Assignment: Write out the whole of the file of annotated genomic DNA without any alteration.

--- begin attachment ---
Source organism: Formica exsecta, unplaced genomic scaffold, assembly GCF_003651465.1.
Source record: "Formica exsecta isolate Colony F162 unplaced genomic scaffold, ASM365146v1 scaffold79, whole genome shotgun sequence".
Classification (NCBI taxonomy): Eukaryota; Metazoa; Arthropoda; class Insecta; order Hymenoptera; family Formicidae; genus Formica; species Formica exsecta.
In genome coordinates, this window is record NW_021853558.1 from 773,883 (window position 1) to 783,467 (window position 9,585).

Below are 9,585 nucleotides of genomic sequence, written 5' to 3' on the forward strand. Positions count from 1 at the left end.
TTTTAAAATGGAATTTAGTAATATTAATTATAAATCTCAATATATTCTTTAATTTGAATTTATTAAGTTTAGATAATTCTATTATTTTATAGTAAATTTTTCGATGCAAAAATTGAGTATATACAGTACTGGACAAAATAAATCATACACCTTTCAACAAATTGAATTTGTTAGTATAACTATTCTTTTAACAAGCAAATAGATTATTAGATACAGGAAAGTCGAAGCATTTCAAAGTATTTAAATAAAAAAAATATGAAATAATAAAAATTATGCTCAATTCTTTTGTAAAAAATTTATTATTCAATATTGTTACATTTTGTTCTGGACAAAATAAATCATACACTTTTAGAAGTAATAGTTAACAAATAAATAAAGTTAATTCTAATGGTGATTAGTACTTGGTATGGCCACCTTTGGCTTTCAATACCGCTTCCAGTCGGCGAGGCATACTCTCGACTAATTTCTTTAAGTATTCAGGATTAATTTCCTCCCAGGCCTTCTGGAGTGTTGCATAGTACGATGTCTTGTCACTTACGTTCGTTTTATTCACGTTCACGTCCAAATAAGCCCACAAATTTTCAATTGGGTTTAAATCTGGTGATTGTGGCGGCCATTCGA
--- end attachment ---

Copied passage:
Source organism: Formica exsecta, unplaced genomic scaffold, assembly GCF_003651465.1.
Source record: "Formica exsecta isolate Colony F162 unplaced genomic scaffold, ASM365146v1 scaffold79, whole genome shotgun sequence".
Classification (NCBI taxonomy): Eukaryota; Metazoa; Arthropoda; class Insecta; order Hymenoptera; family Formicidae; genus Formica; species Formica exsecta.
In genome coordinates, this window is record NW_021853558.1 from 773,883 (window position 1) to 783,467 (window position 9,585).

Below are 9,585 nucleotides of genomic sequence, written 5' to 3' on the forward strand. Positions count from 1 at the left end.
TTTTAAAATGGAATTTAGTAATATTAATTATAAATCTCAATATATTCTTTAATTTGAATTTATTAAGTTTAGATAATTCTATTATTTTATAGTAAATTTTTCGATGCAAAAATTGAGTATATACAGTACTGGACAAAATAAATCATACACCTTTCAACAAATTGAATTTGTTAGTATAACTATTCTTTTAACAAGCAAATAGATTATTAGATACAGGAAAGTCGAAGCATTTCAAAGTATTTAAATAAAAAAAATATGAAATAATAAAAATTATGCTCAATTCTTTTGTAAAAAATTTATTATTCAATATTGTTACATTTTGTTCTGGACAAAATAAATCATACACTTTTAGAAGTAATAGTTAACAAATAAATAAAGTTAATTCTAATGGTGATTAGTACTTGGTATGGCCACCTTTGGCTTTCAATACCGCTTCCAGTCGGCGAGGCATACTCTCGACTAATTTCTTTAAGTATTCAGGATTAATTTCCTCCCAGGCCTTCTGGAGTGTTGCATAGTACGATGTCTTGTCACTTACGTTCGTTTTATTCACGTTCACGTCCAAATAAGCCCACAAATTTTCAATTGGGTTTAAATCTGGTGATTGTGGCGGCCATTCGA